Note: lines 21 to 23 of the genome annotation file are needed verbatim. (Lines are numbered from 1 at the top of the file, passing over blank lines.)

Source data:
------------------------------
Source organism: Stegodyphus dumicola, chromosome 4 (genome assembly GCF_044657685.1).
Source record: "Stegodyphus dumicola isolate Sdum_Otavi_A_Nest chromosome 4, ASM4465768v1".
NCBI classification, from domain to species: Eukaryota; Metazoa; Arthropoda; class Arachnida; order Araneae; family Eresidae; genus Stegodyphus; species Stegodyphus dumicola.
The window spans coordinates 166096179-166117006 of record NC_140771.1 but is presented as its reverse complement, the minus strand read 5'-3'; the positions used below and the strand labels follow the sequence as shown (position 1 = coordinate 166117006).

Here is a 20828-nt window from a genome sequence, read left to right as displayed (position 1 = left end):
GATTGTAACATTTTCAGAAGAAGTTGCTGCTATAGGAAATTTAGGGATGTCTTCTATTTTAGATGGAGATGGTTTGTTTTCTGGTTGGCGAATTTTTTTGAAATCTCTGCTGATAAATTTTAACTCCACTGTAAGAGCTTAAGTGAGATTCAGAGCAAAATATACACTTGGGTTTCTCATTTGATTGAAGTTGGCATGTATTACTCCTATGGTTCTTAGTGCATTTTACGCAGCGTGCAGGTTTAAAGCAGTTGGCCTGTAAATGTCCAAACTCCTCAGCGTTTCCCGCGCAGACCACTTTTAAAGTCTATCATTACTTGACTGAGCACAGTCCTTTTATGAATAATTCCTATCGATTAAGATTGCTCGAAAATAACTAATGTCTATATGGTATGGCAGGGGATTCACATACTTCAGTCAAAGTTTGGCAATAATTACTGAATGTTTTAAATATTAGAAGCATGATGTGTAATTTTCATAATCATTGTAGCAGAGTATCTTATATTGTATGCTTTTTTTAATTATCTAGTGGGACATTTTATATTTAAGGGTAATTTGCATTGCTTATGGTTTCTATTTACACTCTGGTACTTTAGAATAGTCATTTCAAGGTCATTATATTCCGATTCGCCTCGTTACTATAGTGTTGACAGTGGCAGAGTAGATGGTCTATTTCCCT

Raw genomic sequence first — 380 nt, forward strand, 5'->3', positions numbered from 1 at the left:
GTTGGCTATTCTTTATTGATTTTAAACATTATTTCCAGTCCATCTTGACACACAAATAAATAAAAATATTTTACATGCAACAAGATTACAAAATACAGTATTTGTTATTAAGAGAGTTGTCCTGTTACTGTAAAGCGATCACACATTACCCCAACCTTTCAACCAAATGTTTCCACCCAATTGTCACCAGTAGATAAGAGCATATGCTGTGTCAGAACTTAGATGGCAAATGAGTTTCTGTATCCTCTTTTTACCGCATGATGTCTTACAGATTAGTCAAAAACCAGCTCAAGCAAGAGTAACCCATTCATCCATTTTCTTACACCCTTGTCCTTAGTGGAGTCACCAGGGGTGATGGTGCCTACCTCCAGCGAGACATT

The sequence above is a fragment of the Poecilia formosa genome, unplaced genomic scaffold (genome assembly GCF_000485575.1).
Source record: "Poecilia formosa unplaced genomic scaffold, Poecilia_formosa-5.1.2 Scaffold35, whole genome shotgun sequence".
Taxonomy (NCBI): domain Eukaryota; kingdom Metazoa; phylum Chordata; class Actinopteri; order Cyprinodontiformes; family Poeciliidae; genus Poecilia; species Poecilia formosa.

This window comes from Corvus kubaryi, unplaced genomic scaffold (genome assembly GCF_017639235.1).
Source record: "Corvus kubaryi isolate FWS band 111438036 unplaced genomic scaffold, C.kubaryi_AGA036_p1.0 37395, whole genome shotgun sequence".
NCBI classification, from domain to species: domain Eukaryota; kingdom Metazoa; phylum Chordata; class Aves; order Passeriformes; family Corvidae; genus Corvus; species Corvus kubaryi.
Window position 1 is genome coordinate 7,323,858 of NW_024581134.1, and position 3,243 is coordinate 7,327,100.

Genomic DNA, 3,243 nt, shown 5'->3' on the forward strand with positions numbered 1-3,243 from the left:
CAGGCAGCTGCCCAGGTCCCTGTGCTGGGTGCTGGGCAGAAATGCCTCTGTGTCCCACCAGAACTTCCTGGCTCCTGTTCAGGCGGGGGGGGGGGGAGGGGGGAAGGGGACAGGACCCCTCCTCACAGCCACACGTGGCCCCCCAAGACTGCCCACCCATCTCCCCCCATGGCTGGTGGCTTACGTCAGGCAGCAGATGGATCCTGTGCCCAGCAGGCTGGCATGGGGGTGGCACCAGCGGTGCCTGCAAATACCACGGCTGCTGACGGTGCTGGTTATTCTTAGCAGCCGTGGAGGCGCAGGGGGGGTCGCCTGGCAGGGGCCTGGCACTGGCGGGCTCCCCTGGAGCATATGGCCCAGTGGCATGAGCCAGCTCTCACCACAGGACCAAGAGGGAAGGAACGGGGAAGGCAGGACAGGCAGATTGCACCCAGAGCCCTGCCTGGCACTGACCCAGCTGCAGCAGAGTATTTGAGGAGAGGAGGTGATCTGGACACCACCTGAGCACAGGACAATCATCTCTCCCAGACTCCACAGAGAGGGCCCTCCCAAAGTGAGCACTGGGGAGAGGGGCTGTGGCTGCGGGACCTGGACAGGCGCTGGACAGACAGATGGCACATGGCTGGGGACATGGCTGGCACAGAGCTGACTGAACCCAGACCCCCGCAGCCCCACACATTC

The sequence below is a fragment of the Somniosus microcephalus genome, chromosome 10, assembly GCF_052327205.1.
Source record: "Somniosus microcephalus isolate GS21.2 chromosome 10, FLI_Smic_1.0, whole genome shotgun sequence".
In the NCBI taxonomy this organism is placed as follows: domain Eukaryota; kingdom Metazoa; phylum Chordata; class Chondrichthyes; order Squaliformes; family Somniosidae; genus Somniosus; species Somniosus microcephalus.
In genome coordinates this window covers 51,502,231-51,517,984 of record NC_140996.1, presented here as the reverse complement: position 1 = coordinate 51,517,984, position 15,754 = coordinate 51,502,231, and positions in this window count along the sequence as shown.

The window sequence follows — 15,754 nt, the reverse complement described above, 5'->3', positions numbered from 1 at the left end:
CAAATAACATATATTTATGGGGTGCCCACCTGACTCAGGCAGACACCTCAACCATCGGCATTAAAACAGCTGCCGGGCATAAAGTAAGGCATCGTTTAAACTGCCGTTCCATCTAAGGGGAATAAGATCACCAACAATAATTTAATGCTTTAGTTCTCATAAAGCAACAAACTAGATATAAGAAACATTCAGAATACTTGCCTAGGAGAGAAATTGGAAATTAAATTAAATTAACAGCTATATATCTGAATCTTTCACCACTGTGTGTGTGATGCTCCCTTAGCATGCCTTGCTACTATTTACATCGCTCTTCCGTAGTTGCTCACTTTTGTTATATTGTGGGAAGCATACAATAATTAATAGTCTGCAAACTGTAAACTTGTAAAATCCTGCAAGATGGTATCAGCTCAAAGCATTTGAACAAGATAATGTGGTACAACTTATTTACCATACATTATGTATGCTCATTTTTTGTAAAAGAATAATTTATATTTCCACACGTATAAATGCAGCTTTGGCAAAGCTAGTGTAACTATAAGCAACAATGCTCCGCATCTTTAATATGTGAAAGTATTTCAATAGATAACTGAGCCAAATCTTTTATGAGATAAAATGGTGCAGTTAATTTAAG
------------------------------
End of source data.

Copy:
In genome coordinates this window covers 51,502,231-51,517,984 of record NC_140996.1, presented here as the reverse complement: position 1 = coordinate 51,517,984, position 15,754 = coordinate 51,502,231, and positions in this window count along the sequence as shown.

The window sequence follows — 15,754 nt, the reverse complement described above, 5'->3', positions numbered from 1 at the left end:
CAAATAACATATATTTATGGGGTGCCCACCTGACTCAGGCAGACACCTCAACCATCGGCATTAAAACAGCTGCCGGGCATAAAGTAAGGCATCGTTTAAACTGCCGTTCCATCTAAGGGGAATAAGATCACCAACAATAATTTAATGCTTTAGTTCTCATAAAGCAACAAACTAGATATAAGAAACATTCAGAATACTTGCCTAGGAGAGAAATTGGAAATTAAATTAAATTAACAGCTATATATCTGAATCTTTCACCACTGTGTGTGTGATGCTCCCTTAGCATGCCTTGCTACTATTTACATCGCTCTTCCGTAGTTGCTCACTTTTGTTATATTGTGGGAAGCATACAATAATTAATAGTCTGCAAACTGTAAACTTGTAAAATCCTGCAAGATGGTATCAGCTCAAAGCATTTGAACAAGATAATGTGGTACAACTTATTTACCATACATTATGTATGCTCATTTTTTGTAAAAGAATAATTTATATTTCCACACGTATAAATGCAGCTTTGGCAAAGCTAGTGTAACTATAAGCAACAATGCTCCGCATCTTTAATATGTGAAAGTATTTCAATAGATAACTGAGCCAAATCTTTTATGAGATAAAATGGTGCAGTTAATTTAAG